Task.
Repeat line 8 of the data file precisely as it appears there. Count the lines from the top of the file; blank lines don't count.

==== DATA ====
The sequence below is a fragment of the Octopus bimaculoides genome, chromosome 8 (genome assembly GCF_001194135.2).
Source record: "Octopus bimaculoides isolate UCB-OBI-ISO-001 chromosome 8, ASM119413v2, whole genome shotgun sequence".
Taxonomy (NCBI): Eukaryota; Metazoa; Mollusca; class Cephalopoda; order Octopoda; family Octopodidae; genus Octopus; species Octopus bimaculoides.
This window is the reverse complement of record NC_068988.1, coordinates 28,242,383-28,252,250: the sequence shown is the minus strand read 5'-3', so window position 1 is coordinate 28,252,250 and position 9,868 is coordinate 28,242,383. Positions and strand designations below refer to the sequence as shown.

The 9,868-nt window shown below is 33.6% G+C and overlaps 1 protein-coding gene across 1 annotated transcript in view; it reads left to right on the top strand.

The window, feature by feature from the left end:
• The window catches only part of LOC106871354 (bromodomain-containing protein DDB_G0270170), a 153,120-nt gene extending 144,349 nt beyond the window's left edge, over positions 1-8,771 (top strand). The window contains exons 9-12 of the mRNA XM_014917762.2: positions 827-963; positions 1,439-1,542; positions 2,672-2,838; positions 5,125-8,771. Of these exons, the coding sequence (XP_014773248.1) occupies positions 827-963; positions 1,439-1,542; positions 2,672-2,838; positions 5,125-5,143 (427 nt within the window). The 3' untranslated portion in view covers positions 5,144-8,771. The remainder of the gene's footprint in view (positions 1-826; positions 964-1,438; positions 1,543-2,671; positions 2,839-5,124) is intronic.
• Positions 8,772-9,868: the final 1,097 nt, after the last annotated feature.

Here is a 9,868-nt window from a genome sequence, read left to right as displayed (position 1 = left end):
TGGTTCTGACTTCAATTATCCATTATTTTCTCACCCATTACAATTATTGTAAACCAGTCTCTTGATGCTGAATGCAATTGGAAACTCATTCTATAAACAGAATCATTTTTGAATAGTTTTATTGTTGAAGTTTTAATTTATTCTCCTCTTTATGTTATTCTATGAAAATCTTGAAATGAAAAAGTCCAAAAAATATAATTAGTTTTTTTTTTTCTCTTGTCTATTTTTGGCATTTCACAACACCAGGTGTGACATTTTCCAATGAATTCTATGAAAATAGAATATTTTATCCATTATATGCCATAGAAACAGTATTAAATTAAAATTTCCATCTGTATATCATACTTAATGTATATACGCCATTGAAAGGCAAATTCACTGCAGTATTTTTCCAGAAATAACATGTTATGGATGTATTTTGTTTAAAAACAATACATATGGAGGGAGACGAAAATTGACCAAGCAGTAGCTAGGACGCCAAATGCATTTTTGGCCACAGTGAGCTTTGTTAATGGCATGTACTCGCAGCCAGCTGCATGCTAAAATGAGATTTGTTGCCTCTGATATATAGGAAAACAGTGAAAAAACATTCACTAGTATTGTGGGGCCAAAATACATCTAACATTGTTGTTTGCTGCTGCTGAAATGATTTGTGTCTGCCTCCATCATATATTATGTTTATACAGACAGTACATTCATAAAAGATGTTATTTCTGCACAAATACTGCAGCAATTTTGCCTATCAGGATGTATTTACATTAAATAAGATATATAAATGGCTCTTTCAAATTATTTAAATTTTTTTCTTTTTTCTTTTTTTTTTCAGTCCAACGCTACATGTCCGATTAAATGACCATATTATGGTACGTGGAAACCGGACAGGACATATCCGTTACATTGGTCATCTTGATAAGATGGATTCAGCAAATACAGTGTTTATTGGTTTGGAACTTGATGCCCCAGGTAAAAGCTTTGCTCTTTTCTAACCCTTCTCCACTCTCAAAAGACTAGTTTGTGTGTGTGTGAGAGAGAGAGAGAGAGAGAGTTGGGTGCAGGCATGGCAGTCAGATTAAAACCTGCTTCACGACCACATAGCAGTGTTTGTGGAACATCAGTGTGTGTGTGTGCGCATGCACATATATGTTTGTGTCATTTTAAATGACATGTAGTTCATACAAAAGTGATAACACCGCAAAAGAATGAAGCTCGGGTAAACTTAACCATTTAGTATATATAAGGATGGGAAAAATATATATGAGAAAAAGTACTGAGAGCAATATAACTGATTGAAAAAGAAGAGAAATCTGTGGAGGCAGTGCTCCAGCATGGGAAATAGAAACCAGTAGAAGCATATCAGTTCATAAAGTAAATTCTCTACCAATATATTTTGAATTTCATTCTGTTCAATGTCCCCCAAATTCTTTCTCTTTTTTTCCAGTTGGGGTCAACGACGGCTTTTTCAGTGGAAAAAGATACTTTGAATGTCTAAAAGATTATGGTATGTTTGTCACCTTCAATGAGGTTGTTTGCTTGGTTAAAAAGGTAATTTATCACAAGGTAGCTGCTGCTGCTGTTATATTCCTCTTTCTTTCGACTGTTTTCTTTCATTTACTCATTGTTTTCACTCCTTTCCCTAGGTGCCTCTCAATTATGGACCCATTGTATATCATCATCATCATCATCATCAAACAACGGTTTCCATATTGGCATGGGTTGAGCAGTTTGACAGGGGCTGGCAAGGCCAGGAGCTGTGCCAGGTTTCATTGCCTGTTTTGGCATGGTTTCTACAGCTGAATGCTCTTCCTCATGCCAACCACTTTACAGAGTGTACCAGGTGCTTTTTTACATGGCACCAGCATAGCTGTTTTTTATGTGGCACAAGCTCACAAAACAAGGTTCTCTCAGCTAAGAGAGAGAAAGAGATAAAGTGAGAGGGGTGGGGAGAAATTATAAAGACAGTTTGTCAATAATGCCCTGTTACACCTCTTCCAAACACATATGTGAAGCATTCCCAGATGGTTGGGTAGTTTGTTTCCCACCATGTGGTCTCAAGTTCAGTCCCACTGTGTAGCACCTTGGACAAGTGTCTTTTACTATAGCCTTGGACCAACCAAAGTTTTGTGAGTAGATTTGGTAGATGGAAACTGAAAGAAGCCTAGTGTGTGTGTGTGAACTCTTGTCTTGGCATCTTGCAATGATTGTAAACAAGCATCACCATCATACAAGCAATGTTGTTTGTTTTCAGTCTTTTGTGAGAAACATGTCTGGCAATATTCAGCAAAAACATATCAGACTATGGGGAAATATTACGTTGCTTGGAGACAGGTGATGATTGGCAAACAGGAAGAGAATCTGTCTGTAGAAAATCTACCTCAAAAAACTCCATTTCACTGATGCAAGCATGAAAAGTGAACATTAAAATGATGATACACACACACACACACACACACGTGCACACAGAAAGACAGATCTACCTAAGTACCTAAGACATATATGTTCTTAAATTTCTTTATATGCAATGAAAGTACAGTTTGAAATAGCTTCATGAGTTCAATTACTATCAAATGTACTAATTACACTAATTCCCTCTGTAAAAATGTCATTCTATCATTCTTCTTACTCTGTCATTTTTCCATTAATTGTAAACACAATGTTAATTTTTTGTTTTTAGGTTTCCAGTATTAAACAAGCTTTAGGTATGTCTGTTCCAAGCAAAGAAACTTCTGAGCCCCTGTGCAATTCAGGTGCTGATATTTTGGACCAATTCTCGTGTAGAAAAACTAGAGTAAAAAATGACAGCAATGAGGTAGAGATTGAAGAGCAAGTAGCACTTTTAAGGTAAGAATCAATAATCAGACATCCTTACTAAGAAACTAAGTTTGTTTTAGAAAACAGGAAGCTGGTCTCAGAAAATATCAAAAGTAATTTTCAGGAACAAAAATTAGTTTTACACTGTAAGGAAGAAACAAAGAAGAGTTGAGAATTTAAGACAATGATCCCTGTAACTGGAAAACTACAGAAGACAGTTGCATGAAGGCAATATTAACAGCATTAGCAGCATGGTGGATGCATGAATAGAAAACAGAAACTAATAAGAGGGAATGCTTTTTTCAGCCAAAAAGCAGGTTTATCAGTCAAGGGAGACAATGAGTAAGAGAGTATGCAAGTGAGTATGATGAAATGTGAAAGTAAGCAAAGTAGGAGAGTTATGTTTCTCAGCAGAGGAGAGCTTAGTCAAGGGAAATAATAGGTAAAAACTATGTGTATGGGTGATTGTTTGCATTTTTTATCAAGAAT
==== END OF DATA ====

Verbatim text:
• Positions 8,772-9,868: the final 1,097 nt, after the last annotated feature.